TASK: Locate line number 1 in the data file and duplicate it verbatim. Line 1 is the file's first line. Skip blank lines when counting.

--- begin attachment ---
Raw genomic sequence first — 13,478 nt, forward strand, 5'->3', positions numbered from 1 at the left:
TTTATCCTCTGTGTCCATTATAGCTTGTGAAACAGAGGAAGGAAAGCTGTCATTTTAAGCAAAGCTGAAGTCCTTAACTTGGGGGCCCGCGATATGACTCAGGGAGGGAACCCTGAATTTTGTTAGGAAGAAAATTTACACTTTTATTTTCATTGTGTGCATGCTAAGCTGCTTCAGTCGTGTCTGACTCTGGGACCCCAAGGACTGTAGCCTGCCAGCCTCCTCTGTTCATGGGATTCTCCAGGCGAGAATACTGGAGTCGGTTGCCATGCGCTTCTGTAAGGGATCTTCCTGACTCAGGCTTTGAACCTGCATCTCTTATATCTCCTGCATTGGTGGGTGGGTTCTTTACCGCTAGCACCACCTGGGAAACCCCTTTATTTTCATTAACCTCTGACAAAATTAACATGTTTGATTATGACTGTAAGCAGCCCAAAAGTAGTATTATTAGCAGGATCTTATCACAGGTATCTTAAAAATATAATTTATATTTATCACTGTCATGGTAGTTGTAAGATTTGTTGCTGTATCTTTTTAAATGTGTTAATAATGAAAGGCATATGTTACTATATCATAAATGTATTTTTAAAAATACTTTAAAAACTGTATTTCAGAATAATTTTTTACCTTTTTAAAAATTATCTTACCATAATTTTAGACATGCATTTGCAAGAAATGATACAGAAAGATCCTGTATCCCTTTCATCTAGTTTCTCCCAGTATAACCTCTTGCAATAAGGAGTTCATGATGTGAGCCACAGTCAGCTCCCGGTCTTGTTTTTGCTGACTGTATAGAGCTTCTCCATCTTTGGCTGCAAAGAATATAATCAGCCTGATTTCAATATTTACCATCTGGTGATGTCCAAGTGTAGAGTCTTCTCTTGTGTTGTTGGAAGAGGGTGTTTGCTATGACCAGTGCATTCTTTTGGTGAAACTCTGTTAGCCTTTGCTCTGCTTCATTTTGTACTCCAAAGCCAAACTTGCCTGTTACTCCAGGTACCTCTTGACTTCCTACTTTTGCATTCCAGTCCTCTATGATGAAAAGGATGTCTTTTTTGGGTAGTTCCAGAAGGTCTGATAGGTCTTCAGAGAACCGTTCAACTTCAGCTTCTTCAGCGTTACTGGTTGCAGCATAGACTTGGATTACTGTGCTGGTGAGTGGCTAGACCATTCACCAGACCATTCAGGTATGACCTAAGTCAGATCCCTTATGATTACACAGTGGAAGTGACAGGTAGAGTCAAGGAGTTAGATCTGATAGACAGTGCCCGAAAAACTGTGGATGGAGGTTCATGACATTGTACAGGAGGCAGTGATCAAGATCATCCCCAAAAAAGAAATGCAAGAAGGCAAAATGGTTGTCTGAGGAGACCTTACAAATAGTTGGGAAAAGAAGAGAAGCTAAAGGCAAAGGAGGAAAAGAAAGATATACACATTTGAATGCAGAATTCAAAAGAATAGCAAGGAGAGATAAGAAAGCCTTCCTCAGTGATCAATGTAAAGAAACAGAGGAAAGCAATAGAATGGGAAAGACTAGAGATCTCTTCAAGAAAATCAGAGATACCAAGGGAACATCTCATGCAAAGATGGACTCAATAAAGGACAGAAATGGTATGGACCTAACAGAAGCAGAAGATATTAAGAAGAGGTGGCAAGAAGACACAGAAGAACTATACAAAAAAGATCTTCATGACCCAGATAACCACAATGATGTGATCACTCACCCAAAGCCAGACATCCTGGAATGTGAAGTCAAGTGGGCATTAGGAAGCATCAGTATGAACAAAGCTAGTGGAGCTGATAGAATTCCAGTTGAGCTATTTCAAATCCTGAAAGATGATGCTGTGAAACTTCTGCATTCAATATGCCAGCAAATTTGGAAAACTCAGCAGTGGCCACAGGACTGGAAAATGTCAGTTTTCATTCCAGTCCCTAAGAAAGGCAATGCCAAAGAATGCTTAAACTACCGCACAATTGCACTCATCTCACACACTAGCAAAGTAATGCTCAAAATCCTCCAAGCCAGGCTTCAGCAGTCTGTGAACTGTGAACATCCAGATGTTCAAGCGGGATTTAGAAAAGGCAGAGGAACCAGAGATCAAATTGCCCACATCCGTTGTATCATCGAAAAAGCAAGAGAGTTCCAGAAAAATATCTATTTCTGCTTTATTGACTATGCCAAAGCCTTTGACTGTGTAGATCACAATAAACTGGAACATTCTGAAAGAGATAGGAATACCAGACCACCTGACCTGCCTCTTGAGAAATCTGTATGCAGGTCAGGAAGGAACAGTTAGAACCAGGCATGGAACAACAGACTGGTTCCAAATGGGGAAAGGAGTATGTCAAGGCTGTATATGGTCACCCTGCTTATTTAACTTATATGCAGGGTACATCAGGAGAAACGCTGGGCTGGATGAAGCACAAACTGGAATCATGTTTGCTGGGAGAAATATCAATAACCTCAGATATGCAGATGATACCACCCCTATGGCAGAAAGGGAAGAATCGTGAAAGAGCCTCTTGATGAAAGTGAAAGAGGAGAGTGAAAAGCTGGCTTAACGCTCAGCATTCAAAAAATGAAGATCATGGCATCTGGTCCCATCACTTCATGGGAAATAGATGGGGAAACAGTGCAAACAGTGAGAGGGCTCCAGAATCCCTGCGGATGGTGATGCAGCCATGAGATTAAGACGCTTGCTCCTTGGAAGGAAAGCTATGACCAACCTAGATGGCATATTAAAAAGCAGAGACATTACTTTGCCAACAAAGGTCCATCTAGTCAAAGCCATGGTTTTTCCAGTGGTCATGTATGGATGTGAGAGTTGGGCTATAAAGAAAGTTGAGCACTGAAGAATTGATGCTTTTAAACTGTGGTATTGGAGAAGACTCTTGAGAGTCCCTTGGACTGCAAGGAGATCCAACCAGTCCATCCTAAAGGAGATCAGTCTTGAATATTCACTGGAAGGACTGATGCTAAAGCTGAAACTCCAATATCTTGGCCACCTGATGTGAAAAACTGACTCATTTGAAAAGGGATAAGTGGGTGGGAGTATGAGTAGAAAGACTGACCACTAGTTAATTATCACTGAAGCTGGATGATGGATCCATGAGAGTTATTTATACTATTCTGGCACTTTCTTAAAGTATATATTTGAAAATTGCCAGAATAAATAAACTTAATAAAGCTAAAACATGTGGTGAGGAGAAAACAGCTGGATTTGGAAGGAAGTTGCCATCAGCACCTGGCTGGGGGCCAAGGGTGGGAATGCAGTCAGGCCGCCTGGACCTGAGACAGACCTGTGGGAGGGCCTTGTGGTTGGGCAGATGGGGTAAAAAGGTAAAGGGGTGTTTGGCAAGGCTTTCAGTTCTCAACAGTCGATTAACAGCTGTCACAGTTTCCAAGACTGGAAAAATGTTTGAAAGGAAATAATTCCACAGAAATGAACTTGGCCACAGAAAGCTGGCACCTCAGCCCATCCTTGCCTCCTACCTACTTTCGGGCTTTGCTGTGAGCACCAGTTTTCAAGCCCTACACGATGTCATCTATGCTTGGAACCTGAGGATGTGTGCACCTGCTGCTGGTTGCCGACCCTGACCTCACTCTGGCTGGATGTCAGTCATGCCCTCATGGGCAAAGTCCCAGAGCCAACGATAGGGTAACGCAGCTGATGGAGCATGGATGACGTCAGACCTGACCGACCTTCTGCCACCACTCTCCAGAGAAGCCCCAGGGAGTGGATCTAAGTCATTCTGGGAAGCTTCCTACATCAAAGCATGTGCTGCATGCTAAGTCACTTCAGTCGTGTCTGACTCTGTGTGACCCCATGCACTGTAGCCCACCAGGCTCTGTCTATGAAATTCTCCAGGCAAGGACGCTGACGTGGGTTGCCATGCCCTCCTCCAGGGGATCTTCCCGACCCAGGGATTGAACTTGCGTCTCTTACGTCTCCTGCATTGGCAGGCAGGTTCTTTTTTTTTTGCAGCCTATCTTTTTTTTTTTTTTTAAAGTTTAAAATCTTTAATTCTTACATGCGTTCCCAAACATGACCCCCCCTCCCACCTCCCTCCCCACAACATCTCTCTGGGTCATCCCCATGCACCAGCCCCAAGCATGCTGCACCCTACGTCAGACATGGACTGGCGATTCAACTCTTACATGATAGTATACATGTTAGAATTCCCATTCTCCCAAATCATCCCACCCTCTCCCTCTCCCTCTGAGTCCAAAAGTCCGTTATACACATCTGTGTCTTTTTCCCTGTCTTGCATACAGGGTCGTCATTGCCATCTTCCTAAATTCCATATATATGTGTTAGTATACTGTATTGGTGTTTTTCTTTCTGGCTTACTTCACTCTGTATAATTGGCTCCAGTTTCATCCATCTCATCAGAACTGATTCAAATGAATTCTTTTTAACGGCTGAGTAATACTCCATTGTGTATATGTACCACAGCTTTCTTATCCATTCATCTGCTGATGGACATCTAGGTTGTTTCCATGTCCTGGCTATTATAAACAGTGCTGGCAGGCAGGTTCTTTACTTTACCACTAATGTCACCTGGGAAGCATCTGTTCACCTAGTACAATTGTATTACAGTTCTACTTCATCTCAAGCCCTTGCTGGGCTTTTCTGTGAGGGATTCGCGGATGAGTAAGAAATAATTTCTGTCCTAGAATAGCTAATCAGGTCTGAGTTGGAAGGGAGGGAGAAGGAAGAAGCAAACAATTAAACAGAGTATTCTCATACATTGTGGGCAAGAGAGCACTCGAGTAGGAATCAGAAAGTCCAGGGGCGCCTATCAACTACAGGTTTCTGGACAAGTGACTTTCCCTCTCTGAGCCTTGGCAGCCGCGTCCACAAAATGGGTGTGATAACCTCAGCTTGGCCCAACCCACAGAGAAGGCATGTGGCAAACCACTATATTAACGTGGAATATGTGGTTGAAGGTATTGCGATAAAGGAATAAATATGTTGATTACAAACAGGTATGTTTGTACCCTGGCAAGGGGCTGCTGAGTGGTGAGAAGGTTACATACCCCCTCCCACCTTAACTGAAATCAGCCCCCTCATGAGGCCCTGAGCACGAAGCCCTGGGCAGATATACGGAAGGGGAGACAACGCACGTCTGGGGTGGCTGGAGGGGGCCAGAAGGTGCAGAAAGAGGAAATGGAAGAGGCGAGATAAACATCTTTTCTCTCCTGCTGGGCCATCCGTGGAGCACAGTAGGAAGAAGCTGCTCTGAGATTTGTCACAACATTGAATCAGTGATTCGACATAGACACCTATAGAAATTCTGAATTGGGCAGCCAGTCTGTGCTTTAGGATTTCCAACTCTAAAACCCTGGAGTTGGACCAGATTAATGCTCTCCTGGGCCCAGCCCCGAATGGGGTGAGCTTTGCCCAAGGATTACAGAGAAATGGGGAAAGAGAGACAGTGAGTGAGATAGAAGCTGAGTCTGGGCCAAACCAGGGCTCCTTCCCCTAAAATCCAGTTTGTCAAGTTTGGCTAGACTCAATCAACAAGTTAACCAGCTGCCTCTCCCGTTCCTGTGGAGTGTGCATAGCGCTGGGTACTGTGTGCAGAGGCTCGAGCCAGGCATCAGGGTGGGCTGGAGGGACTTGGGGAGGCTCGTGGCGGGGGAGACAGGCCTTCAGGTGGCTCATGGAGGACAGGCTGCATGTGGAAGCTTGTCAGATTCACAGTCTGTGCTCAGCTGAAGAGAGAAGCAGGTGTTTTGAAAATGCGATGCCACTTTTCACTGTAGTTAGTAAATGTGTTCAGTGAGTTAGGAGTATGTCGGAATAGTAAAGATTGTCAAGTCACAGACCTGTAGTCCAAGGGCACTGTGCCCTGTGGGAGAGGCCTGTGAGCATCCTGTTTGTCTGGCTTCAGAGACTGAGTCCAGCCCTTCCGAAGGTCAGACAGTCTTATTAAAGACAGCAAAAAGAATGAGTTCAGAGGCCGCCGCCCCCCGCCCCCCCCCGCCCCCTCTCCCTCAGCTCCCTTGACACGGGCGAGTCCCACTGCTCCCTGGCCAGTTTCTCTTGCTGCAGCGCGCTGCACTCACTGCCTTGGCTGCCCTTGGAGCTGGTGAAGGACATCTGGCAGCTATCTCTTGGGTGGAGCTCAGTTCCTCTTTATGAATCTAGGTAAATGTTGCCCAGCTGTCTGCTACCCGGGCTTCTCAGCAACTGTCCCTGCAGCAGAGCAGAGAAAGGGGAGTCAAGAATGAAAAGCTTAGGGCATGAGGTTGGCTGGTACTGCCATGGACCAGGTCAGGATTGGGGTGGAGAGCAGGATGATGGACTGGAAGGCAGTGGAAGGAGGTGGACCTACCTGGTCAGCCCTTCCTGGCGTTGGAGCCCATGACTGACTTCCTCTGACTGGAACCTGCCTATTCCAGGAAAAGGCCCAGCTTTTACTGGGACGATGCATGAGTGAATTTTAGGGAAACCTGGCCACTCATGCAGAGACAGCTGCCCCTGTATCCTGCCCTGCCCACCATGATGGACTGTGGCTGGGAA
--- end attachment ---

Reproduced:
Raw genomic sequence first — 13,478 nt, forward strand, 5'->3', positions numbered from 1 at the left: